John Lewis, FBI deputy assistant director for counterterrorism, told the Senate Environment and Public Works Committee earlier this month that Stop Huntingdon, the Animal Liberation Front and the Earth Liberation Front are “way out in front” of groups like right-wing extremists, the Ku Klux Klan and anti-abortion groups in terms of the amount of damage and the number of crimes they commit, The Associated Press reported.
The San Diego suit focuses on picketing and vandalism at the home of Claire Macdonald, a company resident. Stop Huntingdon targeted Macdonald on the Web site, and she and the company filed suit two years after paint was dumped on her driveway and her husband’s car, three of the car’s tires were punctured, and “HLS Scum” was painted on the garage in blue spray paint.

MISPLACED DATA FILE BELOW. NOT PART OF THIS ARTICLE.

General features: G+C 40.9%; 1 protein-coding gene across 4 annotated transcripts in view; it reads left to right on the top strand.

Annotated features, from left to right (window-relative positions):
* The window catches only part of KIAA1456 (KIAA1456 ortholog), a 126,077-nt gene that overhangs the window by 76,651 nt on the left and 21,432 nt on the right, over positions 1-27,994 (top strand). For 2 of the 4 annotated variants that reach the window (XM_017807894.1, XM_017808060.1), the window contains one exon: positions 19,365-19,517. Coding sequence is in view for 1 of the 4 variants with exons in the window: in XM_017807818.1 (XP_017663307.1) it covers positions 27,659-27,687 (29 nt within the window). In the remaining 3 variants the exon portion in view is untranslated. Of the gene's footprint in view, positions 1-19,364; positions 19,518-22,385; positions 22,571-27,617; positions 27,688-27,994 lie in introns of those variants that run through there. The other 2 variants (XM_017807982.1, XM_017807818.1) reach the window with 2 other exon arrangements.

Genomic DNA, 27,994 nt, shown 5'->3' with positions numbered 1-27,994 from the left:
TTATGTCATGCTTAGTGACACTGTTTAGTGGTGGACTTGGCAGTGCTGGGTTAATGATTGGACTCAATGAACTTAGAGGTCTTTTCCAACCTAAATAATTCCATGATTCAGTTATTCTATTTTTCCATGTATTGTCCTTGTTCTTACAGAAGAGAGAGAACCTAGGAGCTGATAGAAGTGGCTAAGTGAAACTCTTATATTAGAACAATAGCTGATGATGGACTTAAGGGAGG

Named as defendants in the suit were Stop Huntingdon, Kjonaas, and David Agranoff. Agranoff has admitted picketing Macdonald’s residence but denied participating in vandalism or being associated with violent protesters.
The defendants moved to strike the complaint under the anti-SLAPP statute, saying it implicated their free speech rights, but Haden denied the motion and granted the preliminary injunction sought by the plaintiffs.
McConnell, writing for the Court of Appeal, agreed with the defendants that free speech was involved, and that the protests involved a public issue. “Animal testing is an area of widespread public concern and controversy, and the viewpoint of animal rights activists contributes to the public debate,” the presiding justice wrote.
But under the anti-SLAPP law, the jurist noted, the existence of a First Amendment issue does not preclude the granting of the motion, but simply shifts to the plaintiff the burden of establishing a prima facie case.
HLS and Macdonald, she said, had shown they were likely to prevail on a claim of harassment, while Macdonald also showed that she would probably win on her intentional infliction of emotional distress, invasion of privacy, and unfair competition claims.